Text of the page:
We’ve created 3 scorecard templates made specifically for customer support teams. 

Other Scoring Mechanisms

There are a huge number of variations of the above scoring types and how they can be used. Outputs are reported as a number, a percentage or for some even just a number within a range.

It’s important to retain the same method in order to enable trend analysis and track performance.Continually changing the scores and the way in which they are calculated will only lead to confusion.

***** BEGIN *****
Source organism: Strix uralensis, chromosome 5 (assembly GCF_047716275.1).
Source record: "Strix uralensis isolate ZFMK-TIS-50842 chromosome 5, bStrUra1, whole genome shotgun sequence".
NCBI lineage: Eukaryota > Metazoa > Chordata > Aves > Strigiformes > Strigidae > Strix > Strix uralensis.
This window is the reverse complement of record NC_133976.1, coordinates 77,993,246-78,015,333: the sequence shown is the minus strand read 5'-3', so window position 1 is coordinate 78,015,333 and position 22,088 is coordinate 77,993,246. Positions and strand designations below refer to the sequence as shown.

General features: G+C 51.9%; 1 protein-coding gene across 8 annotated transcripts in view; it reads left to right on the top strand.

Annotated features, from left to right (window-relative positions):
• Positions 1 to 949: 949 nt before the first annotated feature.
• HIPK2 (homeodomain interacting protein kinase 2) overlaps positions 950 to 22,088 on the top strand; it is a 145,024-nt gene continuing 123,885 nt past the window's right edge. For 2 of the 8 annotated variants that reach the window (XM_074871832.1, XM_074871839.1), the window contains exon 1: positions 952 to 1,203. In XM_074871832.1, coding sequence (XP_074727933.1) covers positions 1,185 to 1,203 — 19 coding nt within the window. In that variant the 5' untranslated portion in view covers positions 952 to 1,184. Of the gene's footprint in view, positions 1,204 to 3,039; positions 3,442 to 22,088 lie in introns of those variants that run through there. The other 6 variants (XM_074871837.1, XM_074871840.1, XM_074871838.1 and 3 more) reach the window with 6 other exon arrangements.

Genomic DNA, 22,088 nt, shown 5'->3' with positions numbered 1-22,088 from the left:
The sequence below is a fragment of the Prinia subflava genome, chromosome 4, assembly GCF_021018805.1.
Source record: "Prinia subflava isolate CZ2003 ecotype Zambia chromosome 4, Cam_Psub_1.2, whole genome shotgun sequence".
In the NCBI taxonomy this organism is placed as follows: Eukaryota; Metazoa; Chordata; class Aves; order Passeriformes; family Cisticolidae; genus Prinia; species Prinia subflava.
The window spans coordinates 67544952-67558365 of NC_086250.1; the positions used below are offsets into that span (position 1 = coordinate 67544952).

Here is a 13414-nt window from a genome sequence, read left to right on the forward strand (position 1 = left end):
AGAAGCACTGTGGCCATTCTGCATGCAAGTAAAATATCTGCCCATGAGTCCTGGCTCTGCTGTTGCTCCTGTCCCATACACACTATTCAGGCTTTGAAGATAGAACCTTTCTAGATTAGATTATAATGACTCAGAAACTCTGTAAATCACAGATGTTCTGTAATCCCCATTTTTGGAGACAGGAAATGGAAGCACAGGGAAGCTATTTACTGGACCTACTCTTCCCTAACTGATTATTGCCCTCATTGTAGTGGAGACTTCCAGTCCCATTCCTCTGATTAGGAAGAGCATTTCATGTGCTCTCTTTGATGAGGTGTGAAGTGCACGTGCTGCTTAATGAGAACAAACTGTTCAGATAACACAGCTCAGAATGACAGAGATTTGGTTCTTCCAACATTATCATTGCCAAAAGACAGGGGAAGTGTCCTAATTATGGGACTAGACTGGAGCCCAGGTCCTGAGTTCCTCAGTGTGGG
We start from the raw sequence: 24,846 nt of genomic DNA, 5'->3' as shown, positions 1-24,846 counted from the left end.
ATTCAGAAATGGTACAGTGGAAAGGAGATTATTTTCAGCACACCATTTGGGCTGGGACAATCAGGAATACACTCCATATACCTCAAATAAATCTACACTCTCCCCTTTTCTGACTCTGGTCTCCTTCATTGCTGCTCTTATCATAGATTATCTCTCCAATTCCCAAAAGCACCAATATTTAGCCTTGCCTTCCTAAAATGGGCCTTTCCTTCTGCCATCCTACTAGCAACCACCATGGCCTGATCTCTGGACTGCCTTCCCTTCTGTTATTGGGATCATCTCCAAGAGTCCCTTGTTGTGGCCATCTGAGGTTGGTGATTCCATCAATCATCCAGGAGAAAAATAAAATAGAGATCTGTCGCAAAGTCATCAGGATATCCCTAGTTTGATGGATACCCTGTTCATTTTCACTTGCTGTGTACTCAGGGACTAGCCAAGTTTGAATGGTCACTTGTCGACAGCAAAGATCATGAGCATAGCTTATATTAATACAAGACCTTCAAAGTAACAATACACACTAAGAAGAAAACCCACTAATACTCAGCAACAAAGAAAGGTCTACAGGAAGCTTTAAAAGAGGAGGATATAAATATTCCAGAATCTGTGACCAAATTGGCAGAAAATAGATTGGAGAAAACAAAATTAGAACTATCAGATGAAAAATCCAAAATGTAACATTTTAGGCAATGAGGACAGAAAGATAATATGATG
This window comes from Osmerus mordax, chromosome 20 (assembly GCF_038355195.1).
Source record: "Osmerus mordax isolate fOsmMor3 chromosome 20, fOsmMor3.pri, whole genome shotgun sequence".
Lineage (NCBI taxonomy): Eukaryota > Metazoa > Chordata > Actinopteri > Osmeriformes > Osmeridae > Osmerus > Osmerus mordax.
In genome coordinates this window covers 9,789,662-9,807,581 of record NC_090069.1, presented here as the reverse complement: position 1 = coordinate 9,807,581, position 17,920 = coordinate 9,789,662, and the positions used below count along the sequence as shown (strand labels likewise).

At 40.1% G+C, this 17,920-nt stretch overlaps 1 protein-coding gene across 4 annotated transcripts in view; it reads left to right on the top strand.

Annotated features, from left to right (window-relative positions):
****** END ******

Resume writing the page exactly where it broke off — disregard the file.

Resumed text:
Looking for new ways of scoring is common as evaluators look to change the way in which they complete their roles. An example is where some scoring mechanisms start with a perfect score and then reduce it for areas that are missed or not applied correctly. This could be seen as negative, where having a positive approach for including the correct ingredients/competences in a call is a better alternative.

The need to use scores to provide feedback to Agents is a consideration and especially when looking to motivate and generate improvement.

How To Score

Most evaluators find scoring difficult when they start.

Having a clear scoring criterion as discussed previously helps but for many it is about getting experience and gaining confidence.

Some useful tips are:

How to ensure consistency and fairness in scoring